Vince McMahon Sr. Death – Cancer

vince mcmahon sr death1914-1984 (Age 69)

Vince McMahon Jr. aka Vincent Kennedy McMahon is a household name known worldwide as the kingpin of the WWE. However, while not-so-well-known to the general public, Vince’s father, Vince McMahon Sr. (aka Vincent James McMahon), was one of the most important figures in professional wrestling, promoting not only one of the biggest territories in professional wrestling but also one of the most prestigious.

According to Tim Hornbaker’s landmark treatise on the McMahon family, Capitol Revolution, McMahon started his official promotion on January 7, 1953, continuing his father Jess McMahon’s legacy of promoting, a legacy continued to this day by Vincent K. McMahon.

A Family Tradition

Vincent James McMahon was born on July 6, 1914. His father Roderick McMahon (aka “Jess” McMahon) promoted boxing, concerts, and later, professional wrestling. Young Vince joined his father at events, watching and learning about the family business. In 1942, Vince joined the U.S. Coast Guard, serving during World War Two until his discharge in 1945.

Just days later, Vince’s wife Victoria gave birth to their first son Vincent Kennedy McMahon.

Vince McMahon Sr. began promoting boxing and wrestling but saw that television would boost the business. McMahon promoted wrestling through the Capitol Wrestling Corporation, joining the National Wrestling Alliance (NWA) and focusing his promotion in the northeast.

A Disaster Averted

In 1957, a match in Madison Square Garden nearly ended Vince McMahon Sr.’s ability to promote in New York.

A tag match between the teams of Eduardo Carpentier / Antonio Rocca and Dick the Bruiser / Dr. Graham led to a post-match riot, with the police being called in and the New York State Athletic Commission threatening to shut down wrestling in the Garden. Fortunately for McMahon, he was able to minimize the penalties and continued.

The Living Legend

McMahon learned how to keep his fans busy and brought in the most popular wrestler during his time promoting. This man was Bruno Sammartino, an Italian native who had nearly died as a child while hiding out from the Nazis during World War Two and helped improve his health through a strenuous weight-lifting regimen.

Sammartino’s appeal to McMahon’s Italian-American wrestling fans helped drive ticket sales, but Bruno also appealed to a large array of fans as a babyface ready to dish out justice to any heel who crossed his path or did him wrong.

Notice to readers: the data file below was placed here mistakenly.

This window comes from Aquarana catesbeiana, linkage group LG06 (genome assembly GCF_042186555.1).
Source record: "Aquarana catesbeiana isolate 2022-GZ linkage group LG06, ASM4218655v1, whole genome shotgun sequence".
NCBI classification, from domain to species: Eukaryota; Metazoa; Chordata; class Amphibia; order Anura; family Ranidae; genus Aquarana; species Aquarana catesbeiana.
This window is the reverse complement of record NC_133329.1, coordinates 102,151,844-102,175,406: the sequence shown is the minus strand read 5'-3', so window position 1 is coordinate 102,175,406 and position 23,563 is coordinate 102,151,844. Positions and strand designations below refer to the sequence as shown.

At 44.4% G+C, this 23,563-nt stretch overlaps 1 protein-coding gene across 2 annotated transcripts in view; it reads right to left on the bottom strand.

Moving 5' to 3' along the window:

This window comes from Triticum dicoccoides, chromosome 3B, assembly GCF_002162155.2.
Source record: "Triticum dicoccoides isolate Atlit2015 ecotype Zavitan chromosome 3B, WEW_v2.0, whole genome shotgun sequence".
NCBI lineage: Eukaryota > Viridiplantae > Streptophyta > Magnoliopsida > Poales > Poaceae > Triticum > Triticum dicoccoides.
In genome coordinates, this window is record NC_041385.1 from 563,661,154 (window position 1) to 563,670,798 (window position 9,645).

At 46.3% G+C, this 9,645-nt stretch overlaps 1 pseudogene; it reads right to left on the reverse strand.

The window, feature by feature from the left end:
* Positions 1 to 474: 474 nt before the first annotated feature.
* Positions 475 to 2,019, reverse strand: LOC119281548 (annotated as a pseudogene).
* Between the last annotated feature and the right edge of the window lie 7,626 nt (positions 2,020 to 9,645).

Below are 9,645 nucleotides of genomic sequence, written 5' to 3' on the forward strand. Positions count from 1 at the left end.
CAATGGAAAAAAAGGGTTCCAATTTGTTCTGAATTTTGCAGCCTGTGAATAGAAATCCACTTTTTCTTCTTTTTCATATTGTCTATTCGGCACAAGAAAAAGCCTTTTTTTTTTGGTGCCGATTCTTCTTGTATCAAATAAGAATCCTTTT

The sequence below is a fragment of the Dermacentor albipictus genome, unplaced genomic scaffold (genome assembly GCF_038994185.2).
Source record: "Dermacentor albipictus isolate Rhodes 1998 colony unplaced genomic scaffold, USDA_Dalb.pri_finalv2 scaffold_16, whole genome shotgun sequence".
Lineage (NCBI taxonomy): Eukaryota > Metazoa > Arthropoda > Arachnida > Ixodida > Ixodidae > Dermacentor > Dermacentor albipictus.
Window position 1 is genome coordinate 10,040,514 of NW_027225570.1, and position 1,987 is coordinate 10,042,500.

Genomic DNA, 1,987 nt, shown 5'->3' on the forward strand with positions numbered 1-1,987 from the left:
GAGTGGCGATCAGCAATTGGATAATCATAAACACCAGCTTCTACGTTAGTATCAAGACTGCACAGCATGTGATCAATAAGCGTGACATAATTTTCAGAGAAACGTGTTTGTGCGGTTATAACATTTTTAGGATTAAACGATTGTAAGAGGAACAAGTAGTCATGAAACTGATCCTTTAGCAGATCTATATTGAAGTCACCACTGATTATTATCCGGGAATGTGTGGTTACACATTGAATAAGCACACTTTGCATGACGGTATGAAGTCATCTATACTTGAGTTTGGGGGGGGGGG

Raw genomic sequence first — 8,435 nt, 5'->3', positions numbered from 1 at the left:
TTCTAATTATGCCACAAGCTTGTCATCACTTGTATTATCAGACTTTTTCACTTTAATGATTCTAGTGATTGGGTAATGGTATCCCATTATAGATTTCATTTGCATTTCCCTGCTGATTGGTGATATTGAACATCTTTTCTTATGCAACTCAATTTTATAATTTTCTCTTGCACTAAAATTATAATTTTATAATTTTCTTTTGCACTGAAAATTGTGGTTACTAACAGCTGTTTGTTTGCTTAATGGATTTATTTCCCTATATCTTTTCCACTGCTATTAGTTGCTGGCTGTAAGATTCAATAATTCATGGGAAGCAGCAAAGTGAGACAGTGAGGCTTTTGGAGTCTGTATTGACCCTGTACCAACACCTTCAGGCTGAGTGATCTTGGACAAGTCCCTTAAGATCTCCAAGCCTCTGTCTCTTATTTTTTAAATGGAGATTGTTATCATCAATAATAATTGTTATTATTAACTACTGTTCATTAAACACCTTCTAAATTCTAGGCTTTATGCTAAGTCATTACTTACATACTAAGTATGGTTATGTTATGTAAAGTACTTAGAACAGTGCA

In 1963, McMahon began promoting under the name the World-Wide Wrestling Federation. McMahon decided to part ways with the NWA and venture out independently. McMahon brought in former NWA World Heavyweight Champion, “Nature Boy” Buddy Rogers, placing the WWWF Championship on him after claiming Rogers won the belt in a tournament in Rio De Janeiro (not the last time the city would hold a fictitious tournament). However, Rogers’ health took a turn for the worse due to a strenuous schedule, and Rogers sustained a heart ailment (possibly even a mild heart attack).

Vince McMahon Sr. decided to make Bruno Sammartino his promotion’s top dog.

On May 17, 1963, Bruno Sammartino defeated Buddy in a squash match to become the promotion’s second champion. With Bruno Sammartino as his champion, McMahon’s wrestling promotion dominated the northeast, and business proved so profitable that Sammartino held the belt for a record seven years, eight months, and one day.

Wrestling lore has it that Bruno had to beg McMahon to take the belt off him because Sammartino was still a top draw. Finally, McMahon had Bruno drop the title to the villainous Ivan Koloff, a moment so shocking that it became known as “The Night the Garden Went Silent” due to the fans watching in silent disbelief.

Changing Faces and New Challenges

Although Vince McMahon Sr. knew that Bruno Sammartino could never be replaced, he found a suitable champion in Puerto Rican star Pedro Morales and the WWWF continued doing well. By the early 1970s, Vince had even rejoined the NWA, leading to various territories sending their wrestlers to the WWWF. Madison Square Garden earned its name as “The Mecca of Professional Wrestling” not only for the WWWF’s many star attractions but the star attractions from other promotions who traveled to work at the Garden.

By 1973, Vince had persuaded Bruno for a second run as WWWF Champion, which proved lucrative for both McMahon and Sammartino since Sammartino negotiated a percentage of the ticket sales from events he worked out. Like any good promoter, McMahon built up a solid undercard of heels and babyfaces to keep the fans entertained. It’s important to remember that McMahon promoted when arena ticket sales were the core of any promotion’s revenue.